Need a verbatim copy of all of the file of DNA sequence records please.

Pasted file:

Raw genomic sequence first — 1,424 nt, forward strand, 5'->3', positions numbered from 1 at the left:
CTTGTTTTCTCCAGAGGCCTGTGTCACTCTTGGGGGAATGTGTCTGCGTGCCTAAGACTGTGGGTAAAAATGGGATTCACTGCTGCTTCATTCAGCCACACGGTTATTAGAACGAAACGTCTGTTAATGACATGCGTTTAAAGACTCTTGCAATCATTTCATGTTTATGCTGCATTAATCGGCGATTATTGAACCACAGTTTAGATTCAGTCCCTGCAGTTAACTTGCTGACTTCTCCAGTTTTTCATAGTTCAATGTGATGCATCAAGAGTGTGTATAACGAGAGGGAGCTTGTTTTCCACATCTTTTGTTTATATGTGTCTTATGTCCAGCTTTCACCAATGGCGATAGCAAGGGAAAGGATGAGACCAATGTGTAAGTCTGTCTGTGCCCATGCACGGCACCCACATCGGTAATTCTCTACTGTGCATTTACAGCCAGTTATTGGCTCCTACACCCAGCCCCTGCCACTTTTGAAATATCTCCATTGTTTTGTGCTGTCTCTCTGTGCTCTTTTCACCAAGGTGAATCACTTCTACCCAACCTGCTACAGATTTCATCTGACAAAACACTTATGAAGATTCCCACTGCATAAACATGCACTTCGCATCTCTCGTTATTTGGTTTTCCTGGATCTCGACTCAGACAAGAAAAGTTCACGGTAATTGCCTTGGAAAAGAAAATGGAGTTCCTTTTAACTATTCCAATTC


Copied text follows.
Raw genomic sequence first — 1,424 nt, forward strand, 5'->3', positions numbered from 1 at the left:
CTTGTTTTCTCCAGAGGCCTGTGTCACTCTTGGGGGAATGTGTCTGCGTGCCTAAGACTGTGGGTAAAAATGGGATTCACTGCTGCTTCATTCAGCCACACGGTTATTAGAACGAAACGTCTGTTAATGACATGCGTTTAAAGACTCTTGCAATCATTTCATGTTTATGCTGCATTAATCGGCGATTATTGAACCACAGTTTAGATTCAGTCCCTGCAGTTAACTTGCTGACTTCTCCAGTTTTTCATAGTTCAATGTGATGCATCAAGAGTGTGTATAACGAGAGGGAGCTTGTTTTCCACATCTTTTGTTTATATGTGTCTTATGTCCAGCTTTCACCAATGGCGATAGCAAGGGAAAGGATGAGACCAATGTGTAAGTCTGTCTGTGCCCATGCACGGCACCCACATCGGTAATTCTCTACTGTGCATTTACAGCCAGTTATTGGCTCCTACACCCAGCCCCTGCCACTTTTGAAATATCTCCATTGTTTTGTGCTGTCTCTCTGTGCTCTTTTCACCAAGGTGAATCACTTCTACCCAACCTGCTACAGATTTCATCTGACAAAACACTTATGAAGATTCCCACTGCATAAACATGCACTTCGCATCTCTCGTTATTTGGTTTTCCTGGATCTCGACTCAGACAAGAAAAGTTCACGGTAATTGCCTTGGAAAAGAAAATGGAGTTCCTTTTAACTATTCCAATTC